At its meeting last week, the California Transportation Commission allocated $174.8 million to 85 projects around the state.  Some of the projects receiving allocations this month include:

  • $22.5 million for  construction of SR-905/SR-125 connectors in San Diego
  • $20 million to realign Highway 1 in San Luis Obispo County away from the eroding shoreline
  • $19.4 million to rehabilitate the Elysian Viaduct Bridge in Los Angeles
  • $6.3 million for reabilitation of the Sierra Point Overhead bridge near South San Francisco
  • $5.9 million to replace the aging Hilt Road Overcrossing on I-5 near Yureka
  • $2.8 million to construct a shuttle maintence and repair facility at the Port of Los Angeles

You can find a full list of projects receiving funding here.  A large portion of the money came from Proposition 1B, which California voters approved in 2006.  As Caltrans reports, over $18 billion of Proposition 1B’s $19.925 billion has been allocated to date.  In other words, Proposition 1B’s coffers are nearly empty.  And it is not clear how they will be filled.

History of Proposition 1B

As John Frith posted in his article “Proposition 1B: A Major Success Story,” Proposition 1B has been instrumental in paying for major transportation projects througout the state.  In Northern California, Prop 1B funds were used to add a fourth bore to the Caldecott Tunnel in Oakland and to build the Lincoln Bypass near Sacramento.  The biggest project in Southern California has been Caltrans’ widening of I-5 in Los Angeles County – a project that is still under construction today.  However, as Frith points out, Prop 1B is winding down leaving California with a “looming transportation fiscal cliff.”

The Highway Trust Fund

California is in much the same position as the rest of the country, where the Highway Trust Fund is nearing insolvency.  This graph from the USDOT’s “Highway Trust Fund Ticker” paints a disturbing picture:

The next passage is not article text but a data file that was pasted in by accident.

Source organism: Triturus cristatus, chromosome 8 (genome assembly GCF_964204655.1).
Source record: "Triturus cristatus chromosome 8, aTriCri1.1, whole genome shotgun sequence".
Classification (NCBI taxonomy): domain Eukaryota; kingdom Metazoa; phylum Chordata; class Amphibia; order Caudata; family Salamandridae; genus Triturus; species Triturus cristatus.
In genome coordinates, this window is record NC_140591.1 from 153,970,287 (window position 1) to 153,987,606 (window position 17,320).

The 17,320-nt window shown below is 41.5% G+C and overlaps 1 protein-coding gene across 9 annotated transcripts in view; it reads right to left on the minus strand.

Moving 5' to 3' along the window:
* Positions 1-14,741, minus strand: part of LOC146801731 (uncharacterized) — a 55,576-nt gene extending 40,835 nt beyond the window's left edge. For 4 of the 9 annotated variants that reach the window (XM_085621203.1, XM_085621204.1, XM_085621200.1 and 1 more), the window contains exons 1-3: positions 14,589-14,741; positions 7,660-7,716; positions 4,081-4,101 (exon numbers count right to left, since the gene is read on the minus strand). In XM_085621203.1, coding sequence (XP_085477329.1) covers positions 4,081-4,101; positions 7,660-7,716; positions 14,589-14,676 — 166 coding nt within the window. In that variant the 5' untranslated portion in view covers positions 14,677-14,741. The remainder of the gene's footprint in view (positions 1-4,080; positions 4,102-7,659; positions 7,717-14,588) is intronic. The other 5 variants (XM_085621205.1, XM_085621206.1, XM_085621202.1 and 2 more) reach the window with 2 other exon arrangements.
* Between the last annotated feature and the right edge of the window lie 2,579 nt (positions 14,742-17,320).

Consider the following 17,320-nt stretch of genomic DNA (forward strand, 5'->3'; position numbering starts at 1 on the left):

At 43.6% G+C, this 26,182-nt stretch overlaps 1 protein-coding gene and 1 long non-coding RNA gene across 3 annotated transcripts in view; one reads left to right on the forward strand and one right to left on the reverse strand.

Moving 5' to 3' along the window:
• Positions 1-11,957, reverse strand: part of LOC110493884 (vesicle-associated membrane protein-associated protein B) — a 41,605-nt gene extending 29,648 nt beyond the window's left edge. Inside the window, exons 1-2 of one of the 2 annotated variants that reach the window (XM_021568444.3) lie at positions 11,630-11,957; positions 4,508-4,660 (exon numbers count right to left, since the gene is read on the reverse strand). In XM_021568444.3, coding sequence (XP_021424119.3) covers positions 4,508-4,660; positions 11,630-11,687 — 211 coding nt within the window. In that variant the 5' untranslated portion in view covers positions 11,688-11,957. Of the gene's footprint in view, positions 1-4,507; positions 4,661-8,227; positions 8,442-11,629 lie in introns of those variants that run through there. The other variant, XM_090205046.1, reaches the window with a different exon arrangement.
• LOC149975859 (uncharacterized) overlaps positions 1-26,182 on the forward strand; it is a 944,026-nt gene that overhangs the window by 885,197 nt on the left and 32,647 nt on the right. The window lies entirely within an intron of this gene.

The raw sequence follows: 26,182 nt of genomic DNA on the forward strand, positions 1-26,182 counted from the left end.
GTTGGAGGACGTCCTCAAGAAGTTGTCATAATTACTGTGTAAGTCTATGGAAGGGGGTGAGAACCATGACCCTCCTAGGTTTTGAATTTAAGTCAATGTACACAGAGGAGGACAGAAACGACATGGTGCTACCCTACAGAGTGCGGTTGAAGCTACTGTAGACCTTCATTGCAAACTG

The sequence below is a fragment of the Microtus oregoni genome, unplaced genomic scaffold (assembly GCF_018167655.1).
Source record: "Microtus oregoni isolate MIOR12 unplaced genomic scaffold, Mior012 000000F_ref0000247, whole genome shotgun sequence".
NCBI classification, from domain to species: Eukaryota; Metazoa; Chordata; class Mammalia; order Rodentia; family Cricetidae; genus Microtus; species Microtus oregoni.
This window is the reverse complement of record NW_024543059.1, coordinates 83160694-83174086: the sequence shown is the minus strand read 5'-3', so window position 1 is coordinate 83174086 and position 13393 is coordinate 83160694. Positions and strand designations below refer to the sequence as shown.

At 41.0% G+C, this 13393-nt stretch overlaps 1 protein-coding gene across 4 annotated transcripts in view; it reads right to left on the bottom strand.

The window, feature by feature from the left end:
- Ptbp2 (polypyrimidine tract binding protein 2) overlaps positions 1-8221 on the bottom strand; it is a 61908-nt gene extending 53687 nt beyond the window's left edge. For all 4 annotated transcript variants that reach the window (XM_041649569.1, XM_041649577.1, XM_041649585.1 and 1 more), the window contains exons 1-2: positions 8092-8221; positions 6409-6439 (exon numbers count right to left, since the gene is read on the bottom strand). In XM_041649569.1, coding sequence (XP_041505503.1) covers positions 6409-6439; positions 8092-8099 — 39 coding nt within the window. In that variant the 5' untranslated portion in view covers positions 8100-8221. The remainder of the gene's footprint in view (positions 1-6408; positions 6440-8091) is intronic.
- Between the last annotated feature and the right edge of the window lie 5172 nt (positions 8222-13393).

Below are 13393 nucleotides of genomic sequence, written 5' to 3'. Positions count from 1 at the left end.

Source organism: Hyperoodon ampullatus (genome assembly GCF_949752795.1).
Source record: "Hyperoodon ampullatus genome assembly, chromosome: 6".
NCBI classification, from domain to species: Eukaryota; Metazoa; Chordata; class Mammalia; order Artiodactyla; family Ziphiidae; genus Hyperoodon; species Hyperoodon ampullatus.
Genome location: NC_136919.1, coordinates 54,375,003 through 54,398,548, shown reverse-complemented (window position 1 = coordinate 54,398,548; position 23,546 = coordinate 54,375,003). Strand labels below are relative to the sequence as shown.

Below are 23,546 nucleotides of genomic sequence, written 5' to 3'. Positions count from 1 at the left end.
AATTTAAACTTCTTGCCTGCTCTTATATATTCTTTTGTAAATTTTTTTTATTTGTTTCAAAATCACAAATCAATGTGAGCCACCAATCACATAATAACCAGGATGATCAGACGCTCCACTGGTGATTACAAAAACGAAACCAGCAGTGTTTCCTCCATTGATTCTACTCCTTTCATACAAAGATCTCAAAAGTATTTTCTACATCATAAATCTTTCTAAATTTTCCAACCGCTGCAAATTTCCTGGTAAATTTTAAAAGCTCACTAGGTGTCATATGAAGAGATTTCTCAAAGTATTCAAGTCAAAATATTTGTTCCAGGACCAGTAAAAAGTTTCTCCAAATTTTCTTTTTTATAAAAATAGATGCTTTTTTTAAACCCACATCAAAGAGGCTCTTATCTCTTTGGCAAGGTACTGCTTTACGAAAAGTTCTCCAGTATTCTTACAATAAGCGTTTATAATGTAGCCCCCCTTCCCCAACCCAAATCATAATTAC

Click here to view the image.

And it isn’t clear whether either California or the Federal government will be able to bring us back from the edge of the cliff.  The Highway Trust Fund depends on gas tax revenue and suffers from several challenges including more efficient cars, no increase in the tax in two decades, and people simply driving less.  (See the interesting graphs in Philip Bump’s post “Why the Highway Trust Fund is running out of money, in 5 graphs.”).  While Congress extended MAP-21 through May 2015, this was little more than a band-aid solution.  Unless Congress acts this term, and soon, the Highway Trust Fund will be out of money. We will be keeping you posted on solutions to this problem.

Enter Governor Brown’s Five Year Infrastructure Plan

Meanwhile, back in our state, Governor Brown’s 2015 proposed budget includes dollars for infrastructure spending and a ”Five Year Infrastructure Plan.”  And aside from the $815 million in one-time money, the budget draws from at least three sources: the remaining Prop 1B funds; the state’s Cap-and-Trade program, and early loan repayments from the General Fund.  It is not clear if there will really be enough money to meet the anticipated needs of California’s growing population.  For an interesting discussion of this issue, see Justin Ewers’ article “What will be in Governor Brown’s five-year infrastructure plan?”   And we will also have to wait and see whether the state legislature will actually approve this  budget.  But it seems fair to say at this point that with the decline of Prop 1B, the CTC’s future allocations will look very different.